Four out of six TCP and the fungicide fludioxonil provided a more rapid (data not shown) and greater emergence of seedlings, compared to the untreated control (Table 1). Trichodermil SC® and Trichodermax CE®, both used in the furrow, as well as Trichodel Solo SC®, used for seed treatment, provided emergence which did not differ from that of seeds treated with fludioxonil. The reduction in Fsp population density with the application of TCP products and fludioxonil was not significant. Neither Trichoderma products nor fludioxonil significantly affected the incidence of FRR. DSI was 32.8% at 15 days after emergence (DAE) and 37.1% at 25 DAE in the untreated control. TCP or fludioxonil reduced DSI to between 11.7% (fludioxonil used for seed treatment) and 19.9% (Trichoplus JCO® WSP used for distribution in the furrow) at 15 DAE and to between 14.8 (Quality WG® for seed treatment) and 23.8% (Quality WG® for distribution in the furrow) at 25 DAE. DSI values obtained with the use of TCP were similar to those obtained with the application of fludioxonil. These data reinforce the use of biocontrol as a highly viable alternative strategy against FRR in common bean. There was no effect of TCP and fludioxonil on bean yield, maybe because plants were not exposed to stressful conditions. Yield reduction in plants infected with Fsp may reach 86% under limiting conditions like soil compaction, excess soil moisture and drought (1). The field results confirmed that the seed treatment was as effective as the distribution of Trichoderma in the furrow for Fsp control. Seed treatment with antagonists could be a feasible strategy to introduce and/or increase the population of these biocontrol agents in areas where soilborne pathogens are already established. The potential of the biological control with isolates of Trichoderma spp. has been reported for F. oxysporum f. sp. phaseoli J. B. Kendr. & W.C. Snyder in vitro and in greenhouse (5). Applications of T. harzianum Rifai isolate 1306, in Brazilian cerrado fields, have successfully controlled Sclerotinia sclerotiorum (Lib.) de Bary (6) and reduced Fsp population in the soil (7). The present study (Table 1) showed the tendency of TCP and fludioxonil to reduce Fsp concentration in the soil (29.7% and 57.6% reduction, respectively, compared to the untreated treatment). Because of this effectiveness against soilborne pathogens, the demand for Trichoderma products has significantly increased in Brazil (3). Trichodermil SC 1306® has been recently recorded for application in the furrow to control Fsp, as well as Rhizoctonia solani J.G. Kühn, in common bean (4). Other TCP available in Brazil require official registration in order to be recommended. No comparative studies involving TCP in common bean have been reported for the control of soilborne diseases. Our results showed for the first time in Brazil the effectiveness of TCP in controlling FRR in the field. Regardless the application method, the products were, in general, as effective as the fungicide fludioxonil. This result demonstrates the potential of Trichoderma to be used as a component of integrated disease management programs to control FRR in common bean.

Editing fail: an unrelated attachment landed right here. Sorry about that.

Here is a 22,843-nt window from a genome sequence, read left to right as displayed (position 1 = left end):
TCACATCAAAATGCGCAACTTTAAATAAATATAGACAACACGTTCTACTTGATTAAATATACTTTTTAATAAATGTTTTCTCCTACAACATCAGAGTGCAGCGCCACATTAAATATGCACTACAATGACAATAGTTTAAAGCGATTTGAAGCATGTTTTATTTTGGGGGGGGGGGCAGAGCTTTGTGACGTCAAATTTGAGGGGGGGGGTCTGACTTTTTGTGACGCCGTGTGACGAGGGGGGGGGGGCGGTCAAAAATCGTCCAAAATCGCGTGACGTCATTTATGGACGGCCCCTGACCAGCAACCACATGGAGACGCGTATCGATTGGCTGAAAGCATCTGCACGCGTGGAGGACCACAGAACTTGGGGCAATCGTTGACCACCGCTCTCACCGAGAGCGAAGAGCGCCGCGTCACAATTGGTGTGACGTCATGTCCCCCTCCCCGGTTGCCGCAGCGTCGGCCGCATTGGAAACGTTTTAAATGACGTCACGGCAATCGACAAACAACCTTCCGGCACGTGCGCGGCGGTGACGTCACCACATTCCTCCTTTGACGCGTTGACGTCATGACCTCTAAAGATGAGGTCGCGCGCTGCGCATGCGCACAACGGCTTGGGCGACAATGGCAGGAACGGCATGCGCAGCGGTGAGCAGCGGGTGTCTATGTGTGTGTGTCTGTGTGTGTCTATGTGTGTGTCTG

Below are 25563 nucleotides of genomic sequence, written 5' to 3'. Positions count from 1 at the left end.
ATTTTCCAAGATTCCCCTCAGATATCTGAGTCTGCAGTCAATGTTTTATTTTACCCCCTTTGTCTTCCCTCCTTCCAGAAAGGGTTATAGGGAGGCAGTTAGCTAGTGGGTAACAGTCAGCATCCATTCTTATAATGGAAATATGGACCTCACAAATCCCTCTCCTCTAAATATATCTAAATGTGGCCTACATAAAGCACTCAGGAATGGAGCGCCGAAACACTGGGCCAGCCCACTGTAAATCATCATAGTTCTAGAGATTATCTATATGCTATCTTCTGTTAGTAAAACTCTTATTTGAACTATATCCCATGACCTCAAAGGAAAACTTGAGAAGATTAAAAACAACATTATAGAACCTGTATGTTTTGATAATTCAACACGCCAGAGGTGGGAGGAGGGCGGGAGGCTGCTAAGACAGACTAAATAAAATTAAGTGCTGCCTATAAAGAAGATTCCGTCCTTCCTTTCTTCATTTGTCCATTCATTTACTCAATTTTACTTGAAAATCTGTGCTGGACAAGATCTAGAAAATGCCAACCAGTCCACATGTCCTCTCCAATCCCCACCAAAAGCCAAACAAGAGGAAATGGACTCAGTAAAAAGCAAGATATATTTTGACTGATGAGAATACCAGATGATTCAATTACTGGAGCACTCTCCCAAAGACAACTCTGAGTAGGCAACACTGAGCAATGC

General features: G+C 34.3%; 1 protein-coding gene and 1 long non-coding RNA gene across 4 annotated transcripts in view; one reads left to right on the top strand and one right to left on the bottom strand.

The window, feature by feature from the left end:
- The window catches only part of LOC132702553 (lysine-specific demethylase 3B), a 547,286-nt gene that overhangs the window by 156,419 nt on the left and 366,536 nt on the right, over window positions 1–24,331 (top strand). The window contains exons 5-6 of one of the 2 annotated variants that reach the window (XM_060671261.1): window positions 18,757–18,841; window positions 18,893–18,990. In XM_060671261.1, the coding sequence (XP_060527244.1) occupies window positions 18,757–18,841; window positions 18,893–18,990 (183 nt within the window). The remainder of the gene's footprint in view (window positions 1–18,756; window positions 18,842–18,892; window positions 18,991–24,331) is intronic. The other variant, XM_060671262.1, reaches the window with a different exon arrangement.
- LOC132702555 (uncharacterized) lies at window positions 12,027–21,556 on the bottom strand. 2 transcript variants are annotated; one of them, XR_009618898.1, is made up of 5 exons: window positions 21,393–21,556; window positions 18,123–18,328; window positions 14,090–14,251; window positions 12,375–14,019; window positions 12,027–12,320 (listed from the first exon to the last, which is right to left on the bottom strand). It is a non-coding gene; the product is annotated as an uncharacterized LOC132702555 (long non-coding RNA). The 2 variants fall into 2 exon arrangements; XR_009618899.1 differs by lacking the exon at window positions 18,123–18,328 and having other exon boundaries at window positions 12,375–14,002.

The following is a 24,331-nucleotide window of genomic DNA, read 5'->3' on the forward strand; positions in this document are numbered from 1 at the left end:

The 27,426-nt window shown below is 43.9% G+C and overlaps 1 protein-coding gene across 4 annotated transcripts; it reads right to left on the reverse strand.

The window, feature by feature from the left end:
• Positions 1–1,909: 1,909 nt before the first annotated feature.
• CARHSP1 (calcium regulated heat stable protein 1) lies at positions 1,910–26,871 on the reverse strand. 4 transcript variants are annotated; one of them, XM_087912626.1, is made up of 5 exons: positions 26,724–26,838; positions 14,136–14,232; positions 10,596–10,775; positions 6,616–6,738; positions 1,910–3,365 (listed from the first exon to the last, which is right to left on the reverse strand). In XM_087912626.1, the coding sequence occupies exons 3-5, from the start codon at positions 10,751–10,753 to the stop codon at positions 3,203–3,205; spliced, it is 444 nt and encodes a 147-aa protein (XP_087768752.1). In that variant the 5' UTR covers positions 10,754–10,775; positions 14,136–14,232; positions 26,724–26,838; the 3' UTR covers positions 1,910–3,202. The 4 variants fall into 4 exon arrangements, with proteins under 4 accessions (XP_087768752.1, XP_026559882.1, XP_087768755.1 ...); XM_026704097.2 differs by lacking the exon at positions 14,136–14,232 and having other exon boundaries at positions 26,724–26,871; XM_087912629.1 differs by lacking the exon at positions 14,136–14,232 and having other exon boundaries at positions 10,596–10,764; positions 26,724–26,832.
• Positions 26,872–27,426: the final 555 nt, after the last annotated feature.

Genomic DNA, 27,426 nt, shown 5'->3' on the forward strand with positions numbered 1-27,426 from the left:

Research supported by Fapemig and CNPq.



1. Abawi, G.S.; Pastor-Corrales, M.A. Root rots of beans in Latin America and Africa: diagnosis, research methodologies, and management strategies. Cali: CIAT, 1990. 114p.         [ Links ]

2. Bernardes, T.G.; Silveira, P.M.; Mesquita, M.A.M. Regulardor de crescimento e Trichoderma harzianum aplicados em sementes de feijoeiro cultivado em sucessão a culturas de cobertura. Pesquisa Agropecuária Tropical, Goiânia, v.40, n.4, p.439-446, 2010.         [ Links ]

3. Bettiol, W.; Morandi, M.A.B.; Pinto, Z.V.; Paula Júnior, T.J.; Correa, E.B.; Moura, A.B.; Lucon, C.M.M.; Costa, J.C.; Bezerra, J.L. Bioprotetores comerciais para doenças de plantas. Revisão Anual de Patologia de Plantas, Passo Fundo, v.17, p.27-47, 2009.         [ Links ]

4. BRASIL. Ministério da Agricultura, Pecuária e Abastecimento. AGROFIT. Brasília, DF, 2011. Available at: <>. Accessed on: 31 Oct. 2011.         [ Links ]

5. Carvalho, D.D.C; Mello, S.C.M; Lobo Junior, M.; Silva, M.C. Controle de Fusarium oxysporum f. sp. phaseoli in vitro e em sementes, e promoção do crescimento inicial do feijoeiro comum por Trichoderma harzianum. Tropical Plant Pathology, Brasília, DF, v.36, n.1, p.28-34, 2011.         [ Links ]

6. Görgen, C.A.; Silveira Neto, A.N.; Carneiro, L.C.; Ragagnin, V.; Lobo Junior, M. Controle do mofo-branco com palhada e Trichoderma harzianum 1306 em soja. Pesquisa Agropecuária Brasileira, Brasília, DF, v.44, p.1583-1590, 2009.         [ Links ]

7. Lobo Junior, M. Controle de podridões radiculares no feijoeiro comum com o fungicida microbiano Trichodermil. In: Cobucci, T.; Wruck, F.J. (Ed.). Resultados obtidos na área pólo de feijão no período de 2002 a 2004. Santo Antônio de Goiás: Embrapa Arroz e Feijão, 2005, p.13-17.         [ Links ] (Documentos, 174).

8. Louzada, G.A.S.; Carvalho, D.D.C.; Mello, S.C.M.; Lobo Júnior, M.; Martins, I.; Braúna, L.M. Antagonist potential of Trichoderma spp. from distinct agricultural ecosystems against Sclerotinia sclerotiorum and  Fusarium solani. Biota Neotropica, Campinas, v.9, n.3, p.145-149, 2009.         [ Links ]

9. Teixeira, H.; Bettiol, W.; Morandi, M.A.B.; Paula Júnior, T.J.; Pinto, Z.V.; Lehner, M.S.; Freitas, M.M.Q.; Rezende, L.C. Conformidade e qualidade de produtos biológicos para o controle de doenças de plantas. In: Venzon, M.; Paula Júnior, T.J.; Pallini, A. (Ed.). Controle alternativo de pragas e doenças na agricultura orgânica. Viçosa: EPAMIG, UREZM, UFV, 2010. p. 101-115.         [ Links ]



Data de chegada: 16/02/2012.
Aceito para publicação em: 21/08/2012.



* Autor para correspondência: Hudson Teixeira (